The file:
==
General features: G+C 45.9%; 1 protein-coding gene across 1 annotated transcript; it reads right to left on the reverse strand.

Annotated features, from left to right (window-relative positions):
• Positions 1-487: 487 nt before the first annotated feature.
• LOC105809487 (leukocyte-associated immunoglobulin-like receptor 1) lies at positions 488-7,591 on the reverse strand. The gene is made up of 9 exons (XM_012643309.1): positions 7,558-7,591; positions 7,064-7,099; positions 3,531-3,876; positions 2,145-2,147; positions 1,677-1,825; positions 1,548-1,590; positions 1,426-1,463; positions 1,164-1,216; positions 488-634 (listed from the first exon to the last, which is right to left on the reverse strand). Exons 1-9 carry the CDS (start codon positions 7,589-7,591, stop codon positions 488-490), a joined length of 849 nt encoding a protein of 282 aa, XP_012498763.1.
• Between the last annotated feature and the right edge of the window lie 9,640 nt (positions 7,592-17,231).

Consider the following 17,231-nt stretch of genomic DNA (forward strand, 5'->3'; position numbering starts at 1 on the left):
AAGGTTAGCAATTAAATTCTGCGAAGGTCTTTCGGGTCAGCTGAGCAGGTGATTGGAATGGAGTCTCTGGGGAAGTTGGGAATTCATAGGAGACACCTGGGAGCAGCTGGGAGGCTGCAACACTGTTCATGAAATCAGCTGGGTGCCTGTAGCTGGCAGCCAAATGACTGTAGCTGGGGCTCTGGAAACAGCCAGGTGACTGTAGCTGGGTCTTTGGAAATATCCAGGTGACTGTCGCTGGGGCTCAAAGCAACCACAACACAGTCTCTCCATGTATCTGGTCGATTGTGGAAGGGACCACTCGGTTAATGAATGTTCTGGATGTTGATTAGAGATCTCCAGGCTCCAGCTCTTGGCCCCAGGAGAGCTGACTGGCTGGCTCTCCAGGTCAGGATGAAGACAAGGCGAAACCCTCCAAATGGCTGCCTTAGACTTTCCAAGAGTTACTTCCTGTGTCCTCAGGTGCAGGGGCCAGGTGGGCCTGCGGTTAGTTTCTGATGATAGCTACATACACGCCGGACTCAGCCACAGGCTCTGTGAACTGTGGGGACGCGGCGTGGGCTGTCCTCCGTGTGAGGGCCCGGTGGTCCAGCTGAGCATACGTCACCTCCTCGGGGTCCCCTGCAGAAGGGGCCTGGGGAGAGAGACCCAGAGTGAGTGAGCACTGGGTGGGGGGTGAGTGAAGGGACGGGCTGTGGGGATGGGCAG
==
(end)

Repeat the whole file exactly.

General features: G+C 45.9%; 1 protein-coding gene across 1 annotated transcript; it reads right to left on the reverse strand.

Annotated features, from left to right (window-relative positions):
• Positions 1-487: 487 nt before the first annotated feature.
• LOC105809487 (leukocyte-associated immunoglobulin-like receptor 1) lies at positions 488-7,591 on the reverse strand. The gene is made up of 9 exons (XM_012643309.1): positions 7,558-7,591; positions 7,064-7,099; positions 3,531-3,876; positions 2,145-2,147; positions 1,677-1,825; positions 1,548-1,590; positions 1,426-1,463; positions 1,164-1,216; positions 488-634 (listed from the first exon to the last, which is right to left on the reverse strand). Exons 1-9 carry the CDS (start codon positions 7,589-7,591, stop codon positions 488-490), a joined length of 849 nt encoding a protein of 282 aa, XP_012498763.1.
• Between the last annotated feature and the right edge of the window lie 9,640 nt (positions 7,592-17,231).

Consider the following 17,231-nt stretch of genomic DNA (forward strand, 5'->3'; position numbering starts at 1 on the left):
AAGGTTAGCAATTAAATTCTGCGAAGGTCTTTCGGGTCAGCTGAGCAGGTGATTGGAATGGAGTCTCTGGGGAAGTTGGGAATTCATAGGAGACACCTGGGAGCAGCTGGGAGGCTGCAACACTGTTCATGAAATCAGCTGGGTGCCTGTAGCTGGCAGCCAAATGACTGTAGCTGGGGCTCTGGAAACAGCCAGGTGACTGTAGCTGGGTCTTTGGAAATATCCAGGTGACTGTCGCTGGGGCTCAAAGCAACCACAACACAGTCTCTCCATGTATCTGGTCGATTGTGGAAGGGACCACTCGGTTAATGAATGTTCTGGATGTTGATTAGAGATCTCCAGGCTCCAGCTCTTGGCCCCAGGAGAGCTGACTGGCTGGCTCTCCAGGTCAGGATGAAGACAAGGCGAAACCCTCCAAATGGCTGCCTTAGACTTTCCAAGAGTTACTTCCTGTGTCCTCAGGTGCAGGGGCCAGGTGGGCCTGCGGTTAGTTTCTGATGATAGCTACATACACGCCGGACTCAGCCACAGGCTCTGTGAACTGTGGGGACGCGGCGTGGGCTGTCCTCCGTGTGAGGGCCCGGTGGTCCAGCTGAGCATACGTCACCTCCTCGGGGTCCCCTGCAGAAGGGGCCTGGGGAGAGAGACCCAGAGTGAGTGAGCACTGGGTGGGGGGTGAGTGAAGGGACGGGCTGTGGGGATGGGCAG